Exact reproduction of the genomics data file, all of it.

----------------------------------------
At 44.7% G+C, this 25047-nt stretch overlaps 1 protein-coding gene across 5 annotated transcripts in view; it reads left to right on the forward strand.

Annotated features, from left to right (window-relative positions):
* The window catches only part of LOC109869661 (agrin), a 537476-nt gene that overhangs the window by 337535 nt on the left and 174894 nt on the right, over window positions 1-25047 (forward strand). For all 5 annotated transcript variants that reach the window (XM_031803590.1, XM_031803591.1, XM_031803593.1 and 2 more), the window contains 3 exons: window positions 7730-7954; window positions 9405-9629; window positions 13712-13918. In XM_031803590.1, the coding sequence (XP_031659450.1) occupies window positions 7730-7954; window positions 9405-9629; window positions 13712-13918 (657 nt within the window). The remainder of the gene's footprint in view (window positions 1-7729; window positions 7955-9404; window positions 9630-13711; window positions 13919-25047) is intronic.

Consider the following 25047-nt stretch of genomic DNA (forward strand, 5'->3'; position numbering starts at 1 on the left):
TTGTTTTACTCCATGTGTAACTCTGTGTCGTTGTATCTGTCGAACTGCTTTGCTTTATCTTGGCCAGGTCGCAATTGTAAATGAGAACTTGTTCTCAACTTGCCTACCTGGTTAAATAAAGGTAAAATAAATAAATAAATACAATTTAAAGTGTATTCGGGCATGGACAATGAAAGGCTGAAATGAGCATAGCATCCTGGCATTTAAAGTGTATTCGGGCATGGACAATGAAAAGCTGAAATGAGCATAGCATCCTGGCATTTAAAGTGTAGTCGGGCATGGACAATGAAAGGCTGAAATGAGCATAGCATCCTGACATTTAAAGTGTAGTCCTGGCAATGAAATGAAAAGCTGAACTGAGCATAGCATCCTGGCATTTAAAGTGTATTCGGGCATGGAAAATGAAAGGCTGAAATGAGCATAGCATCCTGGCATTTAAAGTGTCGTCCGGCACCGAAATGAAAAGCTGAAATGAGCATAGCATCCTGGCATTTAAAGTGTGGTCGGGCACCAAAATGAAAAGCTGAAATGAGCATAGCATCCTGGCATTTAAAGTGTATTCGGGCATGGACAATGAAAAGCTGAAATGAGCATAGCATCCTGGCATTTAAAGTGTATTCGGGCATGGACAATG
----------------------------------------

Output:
At 44.7% G+C, this 25047-nt stretch overlaps 1 protein-coding gene across 5 annotated transcripts in view; it reads left to right on the forward strand.

Annotated features, from left to right (window-relative positions):
* The window catches only part of LOC109869661 (agrin), a 537476-nt gene that overhangs the window by 337535 nt on the left and 174894 nt on the right, over window positions 1-25047 (forward strand). For all 5 annotated transcript variants that reach the window (XM_031803590.1, XM_031803591.1, XM_031803593.1 and 2 more), the window contains 3 exons: window positions 7730-7954; window positions 9405-9629; window positions 13712-13918. In XM_031803590.1, the coding sequence (XP_031659450.1) occupies window positions 7730-7954; window positions 9405-9629; window positions 13712-13918 (657 nt within the window). The remainder of the gene's footprint in view (window positions 1-7729; window positions 7955-9404; window positions 9630-13711; window positions 13919-25047) is intronic.

Consider the following 25047-nt stretch of genomic DNA (forward strand, 5'->3'; position numbering starts at 1 on the left):
TTGTTTTACTCCATGTGTAACTCTGTGTCGTTGTATCTGTCGAACTGCTTTGCTTTATCTTGGCCAGGTCGCAATTGTAAATGAGAACTTGTTCTCAACTTGCCTACCTGGTTAAATAAAGGTAAAATAAATAAATAAATACAATTTAAAGTGTATTCGGGCATGGACAATGAAAGGCTGAAATGAGCATAGCATCCTGGCATTTAAAGTGTATTCGGGCATGGACAATGAAAAGCTGAAATGAGCATAGCATCCTGGCATTTAAAGTGTAGTCGGGCATGGACAATGAAAGGCTGAAATGAGCATAGCATCCTGACATTTAAAGTGTAGTCCTGGCAATGAAATGAAAAGCTGAACTGAGCATAGCATCCTGGCATTTAAAGTGTATTCGGGCATGGAAAATGAAAGGCTGAAATGAGCATAGCATCCTGGCATTTAAAGTGTCGTCCGGCACCGAAATGAAAAGCTGAAATGAGCATAGCATCCTGGCATTTAAAGTGTGGTCGGGCACCAAAATGAAAAGCTGAAATGAGCATAGCATCCTGGCATTTAAAGTGTATTCGGGCATGGACAATGAAAAGCTGAAATGAGCATAGCATCCTGGCATTTAAAGTGTATTCGGGCATGGACAATG